The Montreal Museum of Fine Arts has acuired Forge of Vulcan by François Perrier. Recent studies on Perrier, who worked in both France and Rome, have brought new focus to this understudied master, only rediscovered as late as the 1960s. Perrier was born in 1594 in Pontarlier, in the Burgundy-Franche-Comté region of France, where he probably was taught to draw by his father, a goldsmith. Between 1624 and 1628 he undertook his first stay in Rome, where he was a pupil of Lanfranco and assisted with the frescoes in the dome of Sant’Andrea della Valle. As evidenced by his etching of the Last Communion of Saint Jerome painted by Agostino Carracci for the Certosa in Bologna, it is clear that Perrier was well-acquainted with accomplishments of the Emilian school of painting, and in fact, a number of works by the artist have at one time or the other been attributed to the Carracci. Indeed, it seems quite likely that the painter passed through Bologna on his way to or from Rome, either on his first or second trip to the city, though unfortunately there is no evidence of this. After his early sojourn in Rome, Perrier returned to France. In Lyon he undertook paintings in Chartreux, while in Paris he became the principal collaborator of Simon Vouet on a number of important projects, including works in the château of Chilly, as well as being among the first masters of Charles Le Brun. Perrier returned to Rome in 1635 and remained in the papal city for a decade, becoming a leading figure during a crucial period of change. Around this time, artists variously embraced an astonishing range of styles; we witness the last embers of Caravaggio’s naturalism, the grand and monumental Baroque, and the courtly classicism of the French painters, with Poussin at the fore, but alongside him painters like Sebastien Bourdon and, indeed, Perrier. The artist spent the last years of his life in Paris, where he became one of the most important figures on the art scene, directing the French taste in the early years of Louis XIV’s reign towards the distinctive classicism which defines art at the court of the Sun King. Two years before his death in January 1648, Perrier became one of the founding members of the Académie Royale de Peinture.
The present painting can be dated to the artist’s second Roman period. It depicts the forge of the Roman god Vulcan (Hephaestus for the Greeks, though there is a subtle difference between the two divine personalities), in which we see the Cyclops, intent on forging magnificent weapons and objects fit for the gods. The painting is made up of five central vertical panels with two further horizontal panels set above and below, which suggests that the work was created as a wall decoration, probably enclosed in stucco, for one of the rooms of Palazzo Spada, where Perrier’s activity is documented.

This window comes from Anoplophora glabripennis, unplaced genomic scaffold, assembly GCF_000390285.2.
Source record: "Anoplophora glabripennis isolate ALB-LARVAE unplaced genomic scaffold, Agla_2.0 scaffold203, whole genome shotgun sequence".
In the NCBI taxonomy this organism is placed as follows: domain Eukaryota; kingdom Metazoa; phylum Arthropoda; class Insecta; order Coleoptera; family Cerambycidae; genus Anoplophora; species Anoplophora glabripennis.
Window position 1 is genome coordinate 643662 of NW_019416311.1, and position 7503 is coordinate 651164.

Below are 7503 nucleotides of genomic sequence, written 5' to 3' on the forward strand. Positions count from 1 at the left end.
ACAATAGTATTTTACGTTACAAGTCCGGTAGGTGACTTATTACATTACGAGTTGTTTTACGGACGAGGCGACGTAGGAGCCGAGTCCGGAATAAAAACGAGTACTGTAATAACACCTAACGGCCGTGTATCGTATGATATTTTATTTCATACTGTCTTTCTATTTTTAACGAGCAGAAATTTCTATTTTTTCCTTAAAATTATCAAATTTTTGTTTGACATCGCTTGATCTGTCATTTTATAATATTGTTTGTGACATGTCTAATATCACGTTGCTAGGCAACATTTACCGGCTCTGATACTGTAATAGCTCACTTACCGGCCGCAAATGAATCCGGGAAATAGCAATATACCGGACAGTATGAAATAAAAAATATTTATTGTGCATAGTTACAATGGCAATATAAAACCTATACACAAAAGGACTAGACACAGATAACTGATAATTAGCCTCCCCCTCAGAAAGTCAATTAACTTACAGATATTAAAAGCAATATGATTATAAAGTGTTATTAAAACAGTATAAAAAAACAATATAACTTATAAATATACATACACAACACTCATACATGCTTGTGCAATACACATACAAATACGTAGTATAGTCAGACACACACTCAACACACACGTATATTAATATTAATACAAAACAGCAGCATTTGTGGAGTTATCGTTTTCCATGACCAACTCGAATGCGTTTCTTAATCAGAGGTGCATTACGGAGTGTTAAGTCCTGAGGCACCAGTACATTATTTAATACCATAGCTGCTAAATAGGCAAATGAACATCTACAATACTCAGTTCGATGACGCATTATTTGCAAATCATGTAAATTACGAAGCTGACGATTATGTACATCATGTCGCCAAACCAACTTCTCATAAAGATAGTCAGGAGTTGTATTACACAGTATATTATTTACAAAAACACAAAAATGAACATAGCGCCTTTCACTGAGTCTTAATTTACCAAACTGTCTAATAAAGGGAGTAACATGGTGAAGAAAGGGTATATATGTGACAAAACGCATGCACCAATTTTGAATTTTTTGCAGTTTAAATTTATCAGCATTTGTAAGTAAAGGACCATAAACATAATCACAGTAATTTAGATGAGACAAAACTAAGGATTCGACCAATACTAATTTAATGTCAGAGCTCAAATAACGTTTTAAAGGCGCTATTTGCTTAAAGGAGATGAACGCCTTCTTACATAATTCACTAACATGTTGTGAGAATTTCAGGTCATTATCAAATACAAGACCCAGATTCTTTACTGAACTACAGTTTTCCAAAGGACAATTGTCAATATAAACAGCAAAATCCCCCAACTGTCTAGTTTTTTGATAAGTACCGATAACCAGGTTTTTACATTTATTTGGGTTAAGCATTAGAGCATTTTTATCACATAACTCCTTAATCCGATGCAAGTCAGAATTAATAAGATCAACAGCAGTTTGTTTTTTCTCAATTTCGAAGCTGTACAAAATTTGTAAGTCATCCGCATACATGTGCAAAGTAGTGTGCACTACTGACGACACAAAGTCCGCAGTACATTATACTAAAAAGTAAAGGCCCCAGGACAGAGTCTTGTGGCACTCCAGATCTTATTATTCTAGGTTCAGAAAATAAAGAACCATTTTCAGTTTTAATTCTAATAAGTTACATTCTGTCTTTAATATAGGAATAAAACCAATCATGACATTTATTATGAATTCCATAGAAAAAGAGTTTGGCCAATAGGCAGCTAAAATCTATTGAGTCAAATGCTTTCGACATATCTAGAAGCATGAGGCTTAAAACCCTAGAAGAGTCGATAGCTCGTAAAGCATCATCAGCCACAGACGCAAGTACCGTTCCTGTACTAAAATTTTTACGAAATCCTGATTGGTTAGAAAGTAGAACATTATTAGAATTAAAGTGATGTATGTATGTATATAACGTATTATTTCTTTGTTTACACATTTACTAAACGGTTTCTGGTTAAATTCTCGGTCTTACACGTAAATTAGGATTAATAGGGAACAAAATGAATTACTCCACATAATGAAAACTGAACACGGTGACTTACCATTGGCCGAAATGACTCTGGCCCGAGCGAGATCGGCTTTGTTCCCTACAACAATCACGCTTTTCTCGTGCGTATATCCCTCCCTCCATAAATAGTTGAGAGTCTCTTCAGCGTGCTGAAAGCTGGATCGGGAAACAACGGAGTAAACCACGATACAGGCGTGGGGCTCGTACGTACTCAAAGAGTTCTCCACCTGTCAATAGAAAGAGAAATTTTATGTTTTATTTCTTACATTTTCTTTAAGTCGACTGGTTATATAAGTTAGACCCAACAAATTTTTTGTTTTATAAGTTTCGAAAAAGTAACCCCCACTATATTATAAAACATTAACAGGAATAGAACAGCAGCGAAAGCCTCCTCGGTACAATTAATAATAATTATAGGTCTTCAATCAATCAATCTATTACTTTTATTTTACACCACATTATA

Several fixed points in the chronology of Perrier’s vital second Roman period (1635–1645) are known. Between 1635 and 1638, he executed the Death of Cicero for the Giustiniani today at Bad Homburg; in 1639 he painted Olindo and Sofronia for the maréchal d’Estrées (today in Reims, Musée Saint-Denis); around 1640 he created the panel presented here; and between 1644 and 1645 payments were made for frescoes in the Peretti gallery. To the same years we may also date the frescoes of scenes from the life of Saint Dominic in the cloister of the convent of San Biagio in Tivoli, the altarpiece showing the Miracle of the Alms of Santa Galla in Ostra, and the Baptism of Christ later traced in the Trentino. In these works, traces of the artist’s close collaboration with Simon Vouet in Paris are no longer in evidence but have been replaced instead by a mixture of heterogeneous elements, such as the monumental and pictorially rich composition, color effects reminiscent of the Venetians of previous eras, a strong classicism of form enriched by the observation of real antique works, and vibrant luminism—all of these elements can be found in the Forge.
Perrier is a figure of great importance within the Parisian and French “Atticist” ambient, yet he nonetheless approached the trend with great independence, “maintaining a sort of foreign, Italian accent, and is thus a unique figure in that fervent context.”